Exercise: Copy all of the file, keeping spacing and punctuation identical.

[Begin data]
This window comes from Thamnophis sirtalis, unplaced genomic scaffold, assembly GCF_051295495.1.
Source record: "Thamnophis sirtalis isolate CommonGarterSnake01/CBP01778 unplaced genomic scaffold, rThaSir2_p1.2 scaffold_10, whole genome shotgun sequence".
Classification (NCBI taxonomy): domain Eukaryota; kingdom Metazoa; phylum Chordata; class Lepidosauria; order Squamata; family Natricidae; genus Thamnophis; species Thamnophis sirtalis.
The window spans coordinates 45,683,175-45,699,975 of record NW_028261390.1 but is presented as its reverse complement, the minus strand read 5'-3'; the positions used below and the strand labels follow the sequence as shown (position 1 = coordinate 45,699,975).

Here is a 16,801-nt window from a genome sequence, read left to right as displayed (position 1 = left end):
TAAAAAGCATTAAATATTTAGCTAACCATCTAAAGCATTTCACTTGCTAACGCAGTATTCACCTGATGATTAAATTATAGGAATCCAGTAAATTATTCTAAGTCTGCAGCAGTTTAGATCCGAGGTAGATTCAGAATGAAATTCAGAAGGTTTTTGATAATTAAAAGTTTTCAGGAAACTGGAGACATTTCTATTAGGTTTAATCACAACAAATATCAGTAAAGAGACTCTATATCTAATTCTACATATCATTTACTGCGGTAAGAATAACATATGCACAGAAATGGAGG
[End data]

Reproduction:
This window comes from Thamnophis sirtalis, unplaced genomic scaffold, assembly GCF_051295495.1.
Source record: "Thamnophis sirtalis isolate CommonGarterSnake01/CBP01778 unplaced genomic scaffold, rThaSir2_p1.2 scaffold_10, whole genome shotgun sequence".
Classification (NCBI taxonomy): domain Eukaryota; kingdom Metazoa; phylum Chordata; class Lepidosauria; order Squamata; family Natricidae; genus Thamnophis; species Thamnophis sirtalis.
The window spans coordinates 45,683,175-45,699,975 of record NW_028261390.1 but is presented as its reverse complement, the minus strand read 5'-3'; the positions used below and the strand labels follow the sequence as shown (position 1 = coordinate 45,699,975).

Here is a 16,801-nt window from a genome sequence, read left to right as displayed (position 1 = left end):
TAAAAAGCATTAAATATTTAGCTAACCATCTAAAGCATTTCACTTGCTAACGCAGTATTCACCTGATGATTAAATTATAGGAATCCAGTAAATTATTCTAAGTCTGCAGCAGTTTAGATCCGAGGTAGATTCAGAATGAAATTCAGAAGGTTTTTGATAATTAAAAGTTTTCAGGAAACTGGAGACATTTCTATTAGGTTTAATCACAACAAATATCAGTAAAGAGACTCTATATCTAATTCTACATATCATTTACTGCGGTAAGAATAACATATGCACAGAAATGGAGG